its way. They were evidently a mother with her young,
and therefore very " unsafe " indeed. Having already had



to shoot more rhinos than allowed on m)'- license only to
protect our lives, and it being too dark anyway to take
careful aim, I stopped, with one of the gun bearers, to
stand guard while the caravan passed by on the other side
of some bush. The men had been told to walk as quietly
as they could. As the porters marched very closely to-
gether, it did not take them perhaps more than two minutes
to pass the little opening on which the rhinos stood. Dur-
ing this time the old female *' sniffed " and " puffed " and
tossed her head, evidently scenting the men, but unable
to make up her mind whether to charge or not, while the
youngster continually changed his position from one side
of his mother to the other. Finally, as the last man had
passed, I retreated carefully, " covering " the mother with
my gun, until she was out of sight. The caravan porters
seem, as a rule, to have very little personal courage, for
twice afterwards, when a rhino charged down on us in
front, a great many of the men far behind, and out of
immediate danger, threw down their loads and stampeded
for the nearest cover like so many frightened cattle !

It is of great importance for a successful safari to have
an experienced and efficient headman, who understands
how to handle his people, for if he does not know how to
make himself respected and instantly obeyed, the whole
caravan is soon demoralized. The best thing to do then
is to " degrade " the headman and select the best askari
to take his place. I was once forced to take this measure.
It worked very well, indeed, as the askari whom I made
headman turned out to be a splendid " captain," and every-
thing went on beautifully after the change.

When a hard day's march is done, and the hunter has



succeeded in bagging some coveted trophies, it is a great
pleasure to sit down near the big camp fire, after a good
but simple dinner, and let the men perform their war
dances, sing and chant, and tell their very often interesting
stories, until the oncoming darkness reminds the sports-
man that it is time to " turn in " to gather new strength
for the morrow's adventures and possible hardships.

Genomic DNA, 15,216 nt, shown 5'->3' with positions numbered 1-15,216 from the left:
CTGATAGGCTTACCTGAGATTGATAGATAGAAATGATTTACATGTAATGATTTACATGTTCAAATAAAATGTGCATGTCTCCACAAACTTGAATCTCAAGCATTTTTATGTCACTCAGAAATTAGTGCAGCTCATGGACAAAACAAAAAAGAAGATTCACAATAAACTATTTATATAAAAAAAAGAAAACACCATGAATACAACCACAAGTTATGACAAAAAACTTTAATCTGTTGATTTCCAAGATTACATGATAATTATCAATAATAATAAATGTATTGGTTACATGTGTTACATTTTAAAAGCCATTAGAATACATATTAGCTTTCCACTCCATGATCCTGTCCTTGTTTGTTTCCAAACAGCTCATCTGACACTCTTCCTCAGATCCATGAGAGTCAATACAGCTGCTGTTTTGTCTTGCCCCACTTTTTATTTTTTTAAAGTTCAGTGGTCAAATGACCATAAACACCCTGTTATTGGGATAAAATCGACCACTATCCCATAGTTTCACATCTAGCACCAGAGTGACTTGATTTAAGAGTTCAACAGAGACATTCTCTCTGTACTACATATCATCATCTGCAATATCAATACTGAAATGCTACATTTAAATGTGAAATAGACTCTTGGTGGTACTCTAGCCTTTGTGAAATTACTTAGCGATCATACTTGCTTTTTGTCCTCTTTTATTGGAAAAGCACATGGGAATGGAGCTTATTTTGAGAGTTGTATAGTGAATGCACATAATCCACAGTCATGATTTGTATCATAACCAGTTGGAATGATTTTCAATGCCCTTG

Almost since time immemorial the lion has been called
the " King of beasts." Most writers of natural history
still bestow this high title upon the big feline, largely on
account of its generally majestic appearance, courage, and
fierceness of its character. Yet a good many prominent
African hunters do not share this opinion, and have from
experience learned that the lion is not so " noble " and
" fearless," except when wounded or cornered, as it is
cowardly and mean. From my own limited experience in
lion hunting, I side with the latter, and think that for many
reasons the elephant is much more worthy of the exalted

The lion is the only representative of the large cat fam-
ily which grows a mane, covering often not only head,
neck, and shoulders, but sometimes also fully half of the
back and chest. The mane of the African lion diflfers a
great deal in size and color. Contrary to the general opin-
ion, the lion of the Old World also carries a mane, al-
though perhaps not of the average size of that of the
African lion. Another and rather queer characteristic
of the big feline is a large, strange-looking tuft of hair at
the end of its tail, which very often at the extreme point
carries a small horny appendage, surrounded by a brush of



coarse hair. Much has been said and written about the
reason for this kind of " horn " on the Hon's tail, and some
have thought that it served as a goad, v^^ith w^hich the hon
provokes itself to fury, when it lashes its flanks with the
tail, as it often does when angry. With the exception
of the smaller or larger mane of the male, the hair of
both lion and lioness is very short and close. Its color
varies from light yellowish brown or tawny to dark brown,
turning, in the manes of some old males, into an almost
perfect black. The skins of young cubs are almost in-
variably plainly spotted, which is often the case in full-
grown young lionesses. The manes begin to make their
appearance first during the third year, and a lion's age is
estimated anywhere from thirty to fifty years.

Lions vary a great deal in size and weight. Measured,
as a rule, from the tip of the nose to the very end of the
tail, Indian lions have been found as long as eight feet
ten inches, whereas the famous lion and elephant hunter,
Mr. F. C. Selous, gives records of specimens of lions he
had shot in South Africa which measured respectively ten
feet six inches, ten feet nine inches, and eleven feet one
inch. The largest lion I have ever shot measured ten
feet two inches from the tip of the nose to the end of the
tail, the tape line being laid along the curve of the body